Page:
Prevention of calf scours can be difficult. The absorption of the antibodies from good quality colostrum is the first line of defense and the foundation which other factors depend upon.
Sanitation is the other means to prevent scours. Ideally, both strategies will be utilized together.
The only way to administer antibodies against these diseases is through the mouth and into the gut, where absorption takes place.
There are two ways to do this:
- Vaccinate the cow against these pathogens so her colostrum is full of specific antibodies.
- Use products containing these specific antibodies and administer directly to the calf.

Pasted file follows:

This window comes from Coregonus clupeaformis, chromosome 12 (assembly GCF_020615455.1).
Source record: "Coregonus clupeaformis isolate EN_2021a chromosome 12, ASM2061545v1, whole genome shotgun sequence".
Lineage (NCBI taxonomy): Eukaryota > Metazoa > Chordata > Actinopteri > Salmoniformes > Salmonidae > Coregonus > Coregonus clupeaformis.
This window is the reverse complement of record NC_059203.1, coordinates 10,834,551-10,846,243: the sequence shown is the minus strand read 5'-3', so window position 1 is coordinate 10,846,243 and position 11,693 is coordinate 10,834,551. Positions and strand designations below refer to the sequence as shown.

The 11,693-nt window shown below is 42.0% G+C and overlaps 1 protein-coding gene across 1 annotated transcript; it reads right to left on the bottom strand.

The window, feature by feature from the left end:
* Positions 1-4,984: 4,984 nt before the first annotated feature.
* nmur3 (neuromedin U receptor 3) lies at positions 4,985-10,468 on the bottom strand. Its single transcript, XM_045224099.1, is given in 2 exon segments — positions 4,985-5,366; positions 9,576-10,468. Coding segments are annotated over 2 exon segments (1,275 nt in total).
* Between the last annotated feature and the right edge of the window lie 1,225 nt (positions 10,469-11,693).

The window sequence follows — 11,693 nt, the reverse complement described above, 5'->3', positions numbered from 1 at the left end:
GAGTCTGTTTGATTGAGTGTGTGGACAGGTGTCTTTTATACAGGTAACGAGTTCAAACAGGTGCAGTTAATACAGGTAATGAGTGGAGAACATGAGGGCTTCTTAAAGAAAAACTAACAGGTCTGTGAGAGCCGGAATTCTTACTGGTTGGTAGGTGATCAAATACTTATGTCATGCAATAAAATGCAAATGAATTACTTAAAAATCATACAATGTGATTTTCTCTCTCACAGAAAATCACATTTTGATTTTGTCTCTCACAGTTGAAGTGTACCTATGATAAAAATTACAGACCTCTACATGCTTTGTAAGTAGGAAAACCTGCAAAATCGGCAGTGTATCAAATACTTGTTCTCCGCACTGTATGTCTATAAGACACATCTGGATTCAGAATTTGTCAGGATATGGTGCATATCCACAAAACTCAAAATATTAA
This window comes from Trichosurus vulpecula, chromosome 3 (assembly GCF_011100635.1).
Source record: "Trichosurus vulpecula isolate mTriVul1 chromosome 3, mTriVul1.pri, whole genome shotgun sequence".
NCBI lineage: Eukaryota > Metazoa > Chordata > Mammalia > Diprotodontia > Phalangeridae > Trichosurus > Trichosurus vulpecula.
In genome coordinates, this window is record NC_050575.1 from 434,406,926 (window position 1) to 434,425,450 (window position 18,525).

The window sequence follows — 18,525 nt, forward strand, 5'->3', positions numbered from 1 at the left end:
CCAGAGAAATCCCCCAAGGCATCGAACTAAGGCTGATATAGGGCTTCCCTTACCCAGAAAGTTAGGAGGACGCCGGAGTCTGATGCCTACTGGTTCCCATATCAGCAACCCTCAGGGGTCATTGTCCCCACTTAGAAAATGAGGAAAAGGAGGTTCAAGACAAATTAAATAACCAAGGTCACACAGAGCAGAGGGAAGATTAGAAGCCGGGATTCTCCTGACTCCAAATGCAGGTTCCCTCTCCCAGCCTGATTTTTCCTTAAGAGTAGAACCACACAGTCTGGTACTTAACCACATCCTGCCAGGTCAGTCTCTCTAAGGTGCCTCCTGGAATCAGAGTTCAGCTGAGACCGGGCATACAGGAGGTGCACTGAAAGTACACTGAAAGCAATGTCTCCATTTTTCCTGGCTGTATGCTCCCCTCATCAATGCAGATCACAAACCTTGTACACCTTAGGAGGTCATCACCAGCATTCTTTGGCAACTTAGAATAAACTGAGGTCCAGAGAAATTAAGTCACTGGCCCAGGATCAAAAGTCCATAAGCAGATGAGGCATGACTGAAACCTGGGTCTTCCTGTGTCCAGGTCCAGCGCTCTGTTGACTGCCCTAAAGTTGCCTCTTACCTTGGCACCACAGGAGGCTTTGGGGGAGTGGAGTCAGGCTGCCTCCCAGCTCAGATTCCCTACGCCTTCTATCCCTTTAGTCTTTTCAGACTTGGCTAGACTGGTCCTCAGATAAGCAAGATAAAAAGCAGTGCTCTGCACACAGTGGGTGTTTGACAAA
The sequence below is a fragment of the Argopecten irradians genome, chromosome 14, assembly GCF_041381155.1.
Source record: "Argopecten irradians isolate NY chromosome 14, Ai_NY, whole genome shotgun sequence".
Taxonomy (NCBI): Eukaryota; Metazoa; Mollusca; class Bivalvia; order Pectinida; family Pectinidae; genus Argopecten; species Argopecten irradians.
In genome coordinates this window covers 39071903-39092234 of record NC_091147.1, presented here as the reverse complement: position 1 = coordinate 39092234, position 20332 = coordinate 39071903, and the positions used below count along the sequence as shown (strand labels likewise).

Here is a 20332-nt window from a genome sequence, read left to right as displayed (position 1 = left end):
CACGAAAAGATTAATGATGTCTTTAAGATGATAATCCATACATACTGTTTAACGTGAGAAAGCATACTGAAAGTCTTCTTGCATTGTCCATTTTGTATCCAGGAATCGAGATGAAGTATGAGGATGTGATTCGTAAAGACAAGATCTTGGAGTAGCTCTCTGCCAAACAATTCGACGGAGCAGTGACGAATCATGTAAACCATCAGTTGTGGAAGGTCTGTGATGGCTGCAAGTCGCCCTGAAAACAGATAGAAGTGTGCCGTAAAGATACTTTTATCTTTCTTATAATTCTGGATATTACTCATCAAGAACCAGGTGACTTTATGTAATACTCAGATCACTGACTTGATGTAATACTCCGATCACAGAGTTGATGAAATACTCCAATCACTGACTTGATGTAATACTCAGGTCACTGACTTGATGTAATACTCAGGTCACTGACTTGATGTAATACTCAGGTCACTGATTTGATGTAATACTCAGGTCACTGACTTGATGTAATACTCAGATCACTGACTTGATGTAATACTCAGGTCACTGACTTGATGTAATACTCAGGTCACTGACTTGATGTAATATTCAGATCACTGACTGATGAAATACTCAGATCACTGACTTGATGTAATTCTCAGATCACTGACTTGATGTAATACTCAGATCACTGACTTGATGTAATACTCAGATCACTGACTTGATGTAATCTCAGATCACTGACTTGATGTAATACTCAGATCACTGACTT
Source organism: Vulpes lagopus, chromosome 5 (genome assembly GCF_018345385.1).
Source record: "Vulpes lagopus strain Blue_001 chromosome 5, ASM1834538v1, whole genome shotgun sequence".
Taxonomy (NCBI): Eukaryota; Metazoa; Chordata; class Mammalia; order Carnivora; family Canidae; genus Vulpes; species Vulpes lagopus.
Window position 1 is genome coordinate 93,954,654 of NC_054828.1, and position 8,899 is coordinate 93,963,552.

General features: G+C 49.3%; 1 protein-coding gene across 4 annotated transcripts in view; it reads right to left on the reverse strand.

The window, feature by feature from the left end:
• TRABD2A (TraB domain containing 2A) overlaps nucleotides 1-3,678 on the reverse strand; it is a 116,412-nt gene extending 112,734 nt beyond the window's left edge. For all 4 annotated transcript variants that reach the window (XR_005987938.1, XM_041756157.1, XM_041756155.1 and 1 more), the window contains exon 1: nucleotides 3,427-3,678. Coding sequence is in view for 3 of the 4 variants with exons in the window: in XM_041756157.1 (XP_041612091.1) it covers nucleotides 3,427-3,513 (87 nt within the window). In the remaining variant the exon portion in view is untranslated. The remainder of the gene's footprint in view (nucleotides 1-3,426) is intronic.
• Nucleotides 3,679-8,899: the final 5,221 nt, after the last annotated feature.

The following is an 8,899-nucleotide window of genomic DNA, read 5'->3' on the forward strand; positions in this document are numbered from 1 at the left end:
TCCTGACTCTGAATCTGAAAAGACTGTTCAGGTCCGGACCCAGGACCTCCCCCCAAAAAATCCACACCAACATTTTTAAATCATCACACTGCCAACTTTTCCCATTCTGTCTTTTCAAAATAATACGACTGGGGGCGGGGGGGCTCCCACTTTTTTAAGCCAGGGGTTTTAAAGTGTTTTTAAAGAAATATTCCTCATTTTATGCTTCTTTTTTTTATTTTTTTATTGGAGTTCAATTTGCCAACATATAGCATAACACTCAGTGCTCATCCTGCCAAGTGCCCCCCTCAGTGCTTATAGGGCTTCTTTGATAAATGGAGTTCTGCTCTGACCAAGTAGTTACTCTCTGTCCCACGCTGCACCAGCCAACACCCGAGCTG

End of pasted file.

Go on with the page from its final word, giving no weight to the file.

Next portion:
Both methods are time dependent; the sooner they are administered, the more complete the absorption.
Vaccines for Pregnant Cows
There are several vaccines available for pregnant cows:
There are differences in the vaccination schedule and pathogen combinations as well as differences in their slaughter withdrawal. It is very important to follow the vaccination schedule of the vaccine used to ensure that antibodies in colostrum are maximized.
There are many colostrum replacer choices if an operation decides not to use the cow’s colostrum. A good quality replacer will have IgG levels over 100 grams. It is vital that sufficient amounts be administered in the first twelve hours of life when the calf’s ability to absorb the antibodies is at its highest.